It appears the Department of Homeland Security (DHS) has made a mailing requesting each facility confirm their status with DHS by September 9, 2013. If your facility has already submitted a top screen and received a letter from DHS advising the status of your facility (Tier 1-4 or not a high risk) then mail them a copy of the letter (via certified mail) to prove you are in their system. Mail your documentation to: DHS Infrastructure Security Compliance Division (ISCD), IP/ISCD, Mail Stop 8100, Department of Homeland Security, Washington, D.C. 20528-8100.
If you cannot find your documentation to prove you have completed your top screen then call the CSAT Helpdesk at 866-323-2957 and request another copy be sent to you. If your facility has never submitted a top screen, and does in fact have a Chemical of Interest that exceeds the threshold in Appendix A, then work immediately to complete your submission.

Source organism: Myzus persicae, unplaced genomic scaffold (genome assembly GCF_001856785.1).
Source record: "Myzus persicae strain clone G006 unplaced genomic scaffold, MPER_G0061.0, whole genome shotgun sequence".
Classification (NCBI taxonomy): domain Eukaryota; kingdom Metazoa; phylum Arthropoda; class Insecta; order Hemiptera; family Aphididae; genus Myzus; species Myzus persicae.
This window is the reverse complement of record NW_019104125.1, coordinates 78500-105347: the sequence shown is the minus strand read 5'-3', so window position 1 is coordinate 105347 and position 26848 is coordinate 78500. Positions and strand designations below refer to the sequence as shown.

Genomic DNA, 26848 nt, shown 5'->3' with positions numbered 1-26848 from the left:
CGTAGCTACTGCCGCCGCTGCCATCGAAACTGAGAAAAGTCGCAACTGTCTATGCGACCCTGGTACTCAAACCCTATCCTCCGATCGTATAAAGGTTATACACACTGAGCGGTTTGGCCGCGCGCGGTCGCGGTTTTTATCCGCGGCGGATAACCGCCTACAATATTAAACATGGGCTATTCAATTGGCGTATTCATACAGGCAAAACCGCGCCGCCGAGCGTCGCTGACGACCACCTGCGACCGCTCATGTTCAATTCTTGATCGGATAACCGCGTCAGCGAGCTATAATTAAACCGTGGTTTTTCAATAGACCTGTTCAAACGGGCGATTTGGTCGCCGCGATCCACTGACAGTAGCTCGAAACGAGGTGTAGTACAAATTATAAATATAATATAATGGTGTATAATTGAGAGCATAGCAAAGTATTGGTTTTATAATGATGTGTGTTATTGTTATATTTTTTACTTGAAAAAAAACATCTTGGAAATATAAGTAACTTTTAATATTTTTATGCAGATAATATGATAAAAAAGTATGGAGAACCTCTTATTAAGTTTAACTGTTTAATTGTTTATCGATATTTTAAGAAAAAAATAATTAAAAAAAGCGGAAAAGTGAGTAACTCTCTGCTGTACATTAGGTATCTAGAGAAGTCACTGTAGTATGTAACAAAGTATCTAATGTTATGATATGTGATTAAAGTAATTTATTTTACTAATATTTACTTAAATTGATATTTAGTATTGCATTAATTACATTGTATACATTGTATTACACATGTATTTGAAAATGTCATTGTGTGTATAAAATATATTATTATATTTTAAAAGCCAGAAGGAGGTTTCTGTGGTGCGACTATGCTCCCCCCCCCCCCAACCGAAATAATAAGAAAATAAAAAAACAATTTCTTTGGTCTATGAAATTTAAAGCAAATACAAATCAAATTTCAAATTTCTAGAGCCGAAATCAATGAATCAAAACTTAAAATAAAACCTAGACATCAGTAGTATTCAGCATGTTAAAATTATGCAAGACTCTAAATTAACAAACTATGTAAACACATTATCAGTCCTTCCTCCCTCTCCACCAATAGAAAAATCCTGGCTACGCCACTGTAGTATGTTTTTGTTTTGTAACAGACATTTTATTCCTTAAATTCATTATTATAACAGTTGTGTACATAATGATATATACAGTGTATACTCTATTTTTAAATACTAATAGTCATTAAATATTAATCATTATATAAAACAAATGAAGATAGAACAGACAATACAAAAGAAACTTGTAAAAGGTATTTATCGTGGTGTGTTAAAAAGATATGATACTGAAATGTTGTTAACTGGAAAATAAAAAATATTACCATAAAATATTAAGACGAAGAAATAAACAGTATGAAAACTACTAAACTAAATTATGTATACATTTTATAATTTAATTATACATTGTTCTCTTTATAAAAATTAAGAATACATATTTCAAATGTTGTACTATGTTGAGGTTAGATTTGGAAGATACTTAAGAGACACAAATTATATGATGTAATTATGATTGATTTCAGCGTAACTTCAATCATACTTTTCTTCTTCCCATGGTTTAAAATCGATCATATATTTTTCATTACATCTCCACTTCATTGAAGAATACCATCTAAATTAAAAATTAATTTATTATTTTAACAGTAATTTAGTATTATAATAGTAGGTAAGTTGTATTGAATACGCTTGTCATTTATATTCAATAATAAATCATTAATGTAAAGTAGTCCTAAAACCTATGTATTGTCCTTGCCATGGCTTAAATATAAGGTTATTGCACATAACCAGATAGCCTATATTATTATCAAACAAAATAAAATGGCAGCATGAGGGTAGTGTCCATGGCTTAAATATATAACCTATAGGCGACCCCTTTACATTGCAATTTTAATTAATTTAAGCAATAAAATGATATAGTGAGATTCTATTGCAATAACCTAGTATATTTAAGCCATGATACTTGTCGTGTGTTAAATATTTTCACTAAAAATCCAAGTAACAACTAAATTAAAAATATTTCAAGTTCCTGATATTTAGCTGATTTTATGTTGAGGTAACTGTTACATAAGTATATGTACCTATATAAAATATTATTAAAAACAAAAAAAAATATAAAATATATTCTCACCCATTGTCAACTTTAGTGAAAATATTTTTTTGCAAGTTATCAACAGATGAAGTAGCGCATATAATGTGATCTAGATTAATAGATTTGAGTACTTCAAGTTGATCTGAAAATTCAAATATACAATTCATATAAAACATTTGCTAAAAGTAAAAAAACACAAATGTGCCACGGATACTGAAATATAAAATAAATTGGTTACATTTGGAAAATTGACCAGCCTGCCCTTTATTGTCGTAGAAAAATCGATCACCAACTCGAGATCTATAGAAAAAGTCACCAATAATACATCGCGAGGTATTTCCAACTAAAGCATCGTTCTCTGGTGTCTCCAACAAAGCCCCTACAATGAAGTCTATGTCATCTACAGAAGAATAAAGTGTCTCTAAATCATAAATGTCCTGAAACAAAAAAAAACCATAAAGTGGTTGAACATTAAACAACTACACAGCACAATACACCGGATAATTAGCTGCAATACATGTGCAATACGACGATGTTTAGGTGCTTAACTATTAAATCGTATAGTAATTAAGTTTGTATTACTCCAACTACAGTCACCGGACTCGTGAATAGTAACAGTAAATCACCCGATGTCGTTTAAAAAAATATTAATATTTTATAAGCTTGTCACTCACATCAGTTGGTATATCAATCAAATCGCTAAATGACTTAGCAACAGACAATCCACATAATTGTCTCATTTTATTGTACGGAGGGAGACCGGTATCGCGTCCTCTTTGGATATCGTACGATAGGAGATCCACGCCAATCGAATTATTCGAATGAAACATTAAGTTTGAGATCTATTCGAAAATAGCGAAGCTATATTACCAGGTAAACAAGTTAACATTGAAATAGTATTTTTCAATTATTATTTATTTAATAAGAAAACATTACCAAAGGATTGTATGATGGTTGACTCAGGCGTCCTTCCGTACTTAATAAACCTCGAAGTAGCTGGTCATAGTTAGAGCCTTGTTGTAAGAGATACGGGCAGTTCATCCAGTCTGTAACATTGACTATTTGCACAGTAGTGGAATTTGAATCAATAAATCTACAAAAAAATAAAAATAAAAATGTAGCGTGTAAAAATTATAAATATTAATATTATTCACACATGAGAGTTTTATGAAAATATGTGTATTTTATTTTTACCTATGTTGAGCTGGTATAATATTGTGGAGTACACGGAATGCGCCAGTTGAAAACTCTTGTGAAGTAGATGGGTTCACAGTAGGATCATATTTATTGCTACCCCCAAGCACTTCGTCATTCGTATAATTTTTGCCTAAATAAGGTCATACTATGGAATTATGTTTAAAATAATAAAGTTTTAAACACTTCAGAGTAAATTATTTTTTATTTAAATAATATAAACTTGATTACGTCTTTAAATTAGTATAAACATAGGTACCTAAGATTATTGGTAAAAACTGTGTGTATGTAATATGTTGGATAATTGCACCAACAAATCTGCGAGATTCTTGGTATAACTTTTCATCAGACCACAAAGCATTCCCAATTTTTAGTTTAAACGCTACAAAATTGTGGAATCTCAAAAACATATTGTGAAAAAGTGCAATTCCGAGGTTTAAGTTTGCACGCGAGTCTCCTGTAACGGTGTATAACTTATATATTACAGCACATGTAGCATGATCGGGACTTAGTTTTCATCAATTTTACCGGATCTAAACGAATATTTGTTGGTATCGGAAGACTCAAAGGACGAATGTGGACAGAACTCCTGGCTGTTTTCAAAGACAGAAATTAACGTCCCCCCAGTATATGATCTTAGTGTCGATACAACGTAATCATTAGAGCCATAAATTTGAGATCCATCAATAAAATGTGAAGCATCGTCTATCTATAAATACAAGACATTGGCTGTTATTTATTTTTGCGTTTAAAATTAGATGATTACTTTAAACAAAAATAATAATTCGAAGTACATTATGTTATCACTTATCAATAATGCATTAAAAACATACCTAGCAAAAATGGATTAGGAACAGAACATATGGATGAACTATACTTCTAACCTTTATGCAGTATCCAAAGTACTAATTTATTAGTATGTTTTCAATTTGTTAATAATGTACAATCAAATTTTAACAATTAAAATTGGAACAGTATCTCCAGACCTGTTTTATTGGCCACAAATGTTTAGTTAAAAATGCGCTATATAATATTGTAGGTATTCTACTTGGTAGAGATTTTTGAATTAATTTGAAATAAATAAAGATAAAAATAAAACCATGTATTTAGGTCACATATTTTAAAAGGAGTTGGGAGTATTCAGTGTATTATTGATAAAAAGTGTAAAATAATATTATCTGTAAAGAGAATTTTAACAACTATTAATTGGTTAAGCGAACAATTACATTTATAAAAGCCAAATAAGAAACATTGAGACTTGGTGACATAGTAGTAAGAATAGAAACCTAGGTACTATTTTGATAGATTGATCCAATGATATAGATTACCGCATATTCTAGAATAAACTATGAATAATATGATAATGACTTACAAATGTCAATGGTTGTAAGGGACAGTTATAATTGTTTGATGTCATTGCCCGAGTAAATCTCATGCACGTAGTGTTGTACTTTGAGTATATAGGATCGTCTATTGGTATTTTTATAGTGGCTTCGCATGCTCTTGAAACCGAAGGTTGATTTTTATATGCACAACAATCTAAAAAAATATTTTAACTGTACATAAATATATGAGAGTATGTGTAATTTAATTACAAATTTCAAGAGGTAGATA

"How to Prepare for a DOT Audit"
Whether a company utilizes a fleet of trucks or just one, the anticipation of a DOT audit can be a nerve wracking experience - especially if you're not prepared. Attention to detail and thorough record keeping are the keys to making sure that your business passes each and every safety audit by the DOT. To assist you in your efforts, Donna Jones with the Asmark Institute has prepared and posted a "How to Prepare for a DOT Audit" document to the website under the Hot Button. Check it out and rate your performance by completing the checklist. Click here to go straight to the document.
DOT Sparks Confusion